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Downtown St. Petersburg is a Chic Mummy who Croons with Millennial Vibrato


“I feel like I just got laid,” said one young man, lingering amongst the St. Pete crowd after Sonic Graffiti’s set at The Local 662, Sunday night. He was 25, 26, wearing Levi’s and a black t-shirt. Printed on the t-shirt shirt across the chest, was a large, undecipherably blurry black and white photograph. He looked like a musician, though probably he was not one, at least not anymore—meaning it wouldn’t be surprising to learn that he, at one time or another, had played in bands. 

The boy he stood with wore a plaid shirt and gave a similar impression. In fact, most of the young men in the Local tonight were this way, and the girls offered an appropriate counterpoint. Such is frequently the scene here on the 600 block of Central Avenue, in downtown St. Petersburg, and the nights that are different are awry. 

(The 600 block is home to Daddy Kool Records, and No Clubs!, and also the prominent live music venues State Theatre, FUBAR, and the Local 662—the heart and lungs and pickled liver kidneys of the St. Pete underground. On any given night something cool is happening here, and when you go out you’re glad you did. The 600 block is a marketplace, a kingdom of cool, and the kingdom is reinforced by a strong wall of cool boutiques and bars and galleries, and tattoo shops, etc., strung along the avenue and peppering the great white salt of normal shoppes and restaurants and sports bars, that dominate much of downtown. The venues are vital countercultural organs, and the rest is blood, veins, bones & teeth, and toes. And also tongues. The body is a chic mummy, who croons with millennial vibrato. His clothes are vintage and his skin falls off, but he can sing and dance, and his big cigar fills the air with black romance, and the lovers dizzystroll up and down the sidewalks and the punks write on bathrooms with Sharpies, and Pabst Blue Ribbon in the garbage can, a fresh one waiting on the bar, beside an ashtray, still resonating smoke from abandoned fag, cigarette vending machine $8 pack, stickers and flyers and residues—brown bags box wine alleybacks, and nobody gets arrested because the bums are much more obvious.)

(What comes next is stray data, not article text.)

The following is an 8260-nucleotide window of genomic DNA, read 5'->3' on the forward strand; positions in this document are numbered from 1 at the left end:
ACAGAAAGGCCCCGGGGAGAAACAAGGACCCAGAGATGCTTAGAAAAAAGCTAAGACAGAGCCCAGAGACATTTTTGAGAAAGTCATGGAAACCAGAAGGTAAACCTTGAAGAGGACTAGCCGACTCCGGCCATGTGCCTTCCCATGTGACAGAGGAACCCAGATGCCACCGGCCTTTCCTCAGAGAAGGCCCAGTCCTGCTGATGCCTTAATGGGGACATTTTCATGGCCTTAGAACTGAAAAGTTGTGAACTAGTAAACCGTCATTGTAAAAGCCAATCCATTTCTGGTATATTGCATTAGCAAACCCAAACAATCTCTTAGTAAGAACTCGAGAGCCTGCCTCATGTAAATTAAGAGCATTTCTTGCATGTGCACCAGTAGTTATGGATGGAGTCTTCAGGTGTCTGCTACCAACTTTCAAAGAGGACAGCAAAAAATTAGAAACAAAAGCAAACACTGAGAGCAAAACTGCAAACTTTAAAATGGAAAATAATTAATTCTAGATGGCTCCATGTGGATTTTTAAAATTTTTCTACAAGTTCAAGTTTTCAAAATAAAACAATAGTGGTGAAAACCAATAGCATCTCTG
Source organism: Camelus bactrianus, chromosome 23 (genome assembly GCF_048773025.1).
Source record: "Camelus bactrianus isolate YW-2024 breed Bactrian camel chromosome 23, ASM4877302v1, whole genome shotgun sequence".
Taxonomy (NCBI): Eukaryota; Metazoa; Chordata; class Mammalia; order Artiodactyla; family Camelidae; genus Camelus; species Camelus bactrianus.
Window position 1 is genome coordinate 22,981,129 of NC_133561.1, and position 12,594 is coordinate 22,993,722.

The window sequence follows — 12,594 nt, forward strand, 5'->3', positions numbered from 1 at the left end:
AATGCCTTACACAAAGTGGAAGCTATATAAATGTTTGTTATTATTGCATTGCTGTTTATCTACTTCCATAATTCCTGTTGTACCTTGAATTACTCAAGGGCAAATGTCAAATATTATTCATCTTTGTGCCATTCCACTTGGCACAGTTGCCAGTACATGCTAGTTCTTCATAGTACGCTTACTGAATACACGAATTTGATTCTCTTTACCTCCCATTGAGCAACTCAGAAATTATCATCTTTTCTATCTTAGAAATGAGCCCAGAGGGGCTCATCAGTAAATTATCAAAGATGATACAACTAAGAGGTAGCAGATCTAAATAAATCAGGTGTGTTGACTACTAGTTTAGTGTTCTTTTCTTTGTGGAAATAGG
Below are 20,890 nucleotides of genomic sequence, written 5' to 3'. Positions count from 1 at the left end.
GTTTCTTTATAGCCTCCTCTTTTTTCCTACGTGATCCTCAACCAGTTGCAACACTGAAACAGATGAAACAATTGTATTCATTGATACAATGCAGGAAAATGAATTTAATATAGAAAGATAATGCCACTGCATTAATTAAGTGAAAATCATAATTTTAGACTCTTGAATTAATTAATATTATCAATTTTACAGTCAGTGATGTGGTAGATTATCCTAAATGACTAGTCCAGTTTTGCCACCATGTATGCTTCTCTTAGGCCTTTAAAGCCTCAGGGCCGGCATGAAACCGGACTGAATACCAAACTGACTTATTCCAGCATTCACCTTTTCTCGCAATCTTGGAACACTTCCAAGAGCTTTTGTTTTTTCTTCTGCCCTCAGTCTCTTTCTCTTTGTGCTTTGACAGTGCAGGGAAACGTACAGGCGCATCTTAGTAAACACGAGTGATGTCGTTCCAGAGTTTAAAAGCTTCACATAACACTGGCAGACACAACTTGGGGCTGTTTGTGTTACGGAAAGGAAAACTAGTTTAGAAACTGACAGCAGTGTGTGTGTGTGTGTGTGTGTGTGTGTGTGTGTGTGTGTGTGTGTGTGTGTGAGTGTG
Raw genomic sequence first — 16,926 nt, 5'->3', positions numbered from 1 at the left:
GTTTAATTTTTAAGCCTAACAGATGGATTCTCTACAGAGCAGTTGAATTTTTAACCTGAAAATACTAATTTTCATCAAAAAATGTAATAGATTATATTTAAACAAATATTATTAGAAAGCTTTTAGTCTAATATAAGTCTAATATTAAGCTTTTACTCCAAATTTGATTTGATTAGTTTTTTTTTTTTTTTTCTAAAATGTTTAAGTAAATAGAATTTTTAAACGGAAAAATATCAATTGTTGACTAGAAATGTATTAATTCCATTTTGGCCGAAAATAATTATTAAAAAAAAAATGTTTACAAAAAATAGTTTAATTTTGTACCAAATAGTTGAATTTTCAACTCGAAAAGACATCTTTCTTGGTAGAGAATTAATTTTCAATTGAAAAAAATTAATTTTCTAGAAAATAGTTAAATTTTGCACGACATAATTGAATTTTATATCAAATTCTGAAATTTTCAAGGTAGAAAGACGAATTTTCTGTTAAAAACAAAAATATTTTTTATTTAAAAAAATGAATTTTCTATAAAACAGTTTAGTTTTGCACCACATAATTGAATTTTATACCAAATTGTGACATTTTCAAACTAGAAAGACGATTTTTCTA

The downtown St. Pete music&arts scene is consistent and self sustaining. It is a matter of DIY-approach and old punk rock ethos, and it comes together with the notion that a $40 store bought boutique t-shirt is still DIY if the person who owns the store opened it because everything else sucks. This was the vibe I got at Freshly Squeezed—a nearby store that sells premium streetwear—when I bought the t-shirt I wore Sunday night to the Sonic Graffiti show. It was a good crowd for Sunday night. Sonic Graffiti always rocks. Drew, the singer, wore a cool white t-shirt with a photo of Jimi Hendrix on the front.  


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